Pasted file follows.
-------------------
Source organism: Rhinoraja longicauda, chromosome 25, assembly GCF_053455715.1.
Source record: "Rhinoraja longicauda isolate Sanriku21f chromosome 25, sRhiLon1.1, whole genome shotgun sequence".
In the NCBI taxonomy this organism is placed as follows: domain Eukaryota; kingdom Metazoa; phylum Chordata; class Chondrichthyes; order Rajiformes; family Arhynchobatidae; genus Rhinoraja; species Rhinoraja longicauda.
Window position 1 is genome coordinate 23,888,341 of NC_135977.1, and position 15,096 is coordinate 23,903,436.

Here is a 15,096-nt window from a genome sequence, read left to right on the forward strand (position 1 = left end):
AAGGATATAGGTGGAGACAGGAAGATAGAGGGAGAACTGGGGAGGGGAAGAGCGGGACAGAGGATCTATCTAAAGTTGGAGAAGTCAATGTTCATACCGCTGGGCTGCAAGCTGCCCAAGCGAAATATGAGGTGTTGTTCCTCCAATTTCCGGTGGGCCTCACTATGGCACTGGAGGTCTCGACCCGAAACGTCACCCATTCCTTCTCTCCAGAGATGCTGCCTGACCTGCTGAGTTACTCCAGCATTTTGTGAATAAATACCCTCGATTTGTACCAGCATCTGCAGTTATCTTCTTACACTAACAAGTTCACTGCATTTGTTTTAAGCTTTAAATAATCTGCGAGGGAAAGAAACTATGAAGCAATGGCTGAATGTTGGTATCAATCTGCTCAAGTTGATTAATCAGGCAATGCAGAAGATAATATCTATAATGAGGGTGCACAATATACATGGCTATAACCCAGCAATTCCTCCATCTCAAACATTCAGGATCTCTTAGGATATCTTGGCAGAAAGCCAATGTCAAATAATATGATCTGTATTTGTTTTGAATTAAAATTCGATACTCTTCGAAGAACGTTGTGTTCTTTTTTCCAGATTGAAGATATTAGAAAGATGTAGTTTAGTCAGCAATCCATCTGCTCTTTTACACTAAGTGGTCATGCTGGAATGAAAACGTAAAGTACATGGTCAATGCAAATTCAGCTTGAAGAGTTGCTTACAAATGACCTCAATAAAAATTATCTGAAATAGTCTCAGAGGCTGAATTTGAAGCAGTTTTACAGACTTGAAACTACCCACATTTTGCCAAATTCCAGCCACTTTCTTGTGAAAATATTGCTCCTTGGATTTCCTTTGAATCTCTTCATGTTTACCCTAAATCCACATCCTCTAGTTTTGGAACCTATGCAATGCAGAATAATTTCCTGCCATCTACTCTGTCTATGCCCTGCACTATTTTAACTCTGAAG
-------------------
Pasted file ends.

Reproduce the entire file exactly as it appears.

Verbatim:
Source organism: Rhinoraja longicauda, chromosome 25, assembly GCF_053455715.1.
Source record: "Rhinoraja longicauda isolate Sanriku21f chromosome 25, sRhiLon1.1, whole genome shotgun sequence".
In the NCBI taxonomy this organism is placed as follows: domain Eukaryota; kingdom Metazoa; phylum Chordata; class Chondrichthyes; order Rajiformes; family Arhynchobatidae; genus Rhinoraja; species Rhinoraja longicauda.
Window position 1 is genome coordinate 23,888,341 of NC_135977.1, and position 15,096 is coordinate 23,903,436.

Here is a 15,096-nt window from a genome sequence, read left to right on the forward strand (position 1 = left end):
AAGGATATAGGTGGAGACAGGAAGATAGAGGGAGAACTGGGGAGGGGAAGAGCGGGACAGAGGATCTATCTAAAGTTGGAGAAGTCAATGTTCATACCGCTGGGCTGCAAGCTGCCCAAGCGAAATATGAGGTGTTGTTCCTCCAATTTCCGGTGGGCCTCACTATGGCACTGGAGGTCTCGACCCGAAACGTCACCCATTCCTTCTCTCCAGAGATGCTGCCTGACCTGCTGAGTTACTCCAGCATTTTGTGAATAAATACCCTCGATTTGTACCAGCATCTGCAGTTATCTTCTTACACTAACAAGTTCACTGCATTTGTTTTAAGCTTTAAATAATCTGCGAGGGAAAGAAACTATGAAGCAATGGCTGAATGTTGGTATCAATCTGCTCAAGTTGATTAATCAGGCAATGCAGAAGATAATATCTATAATGAGGGTGCACAATATACATGGCTATAACCCAGCAATTCCTCCATCTCAAACATTCAGGATCTCTTAGGATATCTTGGCAGAAAGCCAATGTCAAATAATATGATCTGTATTTGTTTTGAATTAAAATTCGATACTCTTCGAAGAACGTTGTGTTCTTTTTTCCAGATTGAAGATATTAGAAAGATGTAGTTTAGTCAGCAATCCATCTGCTCTTTTACACTAAGTGGTCATGCTGGAATGAAAACGTAAAGTACATGGTCAATGCAAATTCAGCTTGAAGAGTTGCTTACAAATGACCTCAATAAAAATTATCTGAAATAGTCTCAGAGGCTGAATTTGAAGCAGTTTTACAGACTTGAAACTACCCACATTTTGCCAAATTCCAGCCACTTTCTTGTGAAAATATTGCTCCTTGGATTTCCTTTGAATCTCTTCATGTTTACCCTAAATCCACATCCTCTAGTTTTGGAACCTATGCAATGCAGAATAATTTCCTGCCATCTACTCTGTCTATGCCCTGCACTATTTTAACTCTGAAG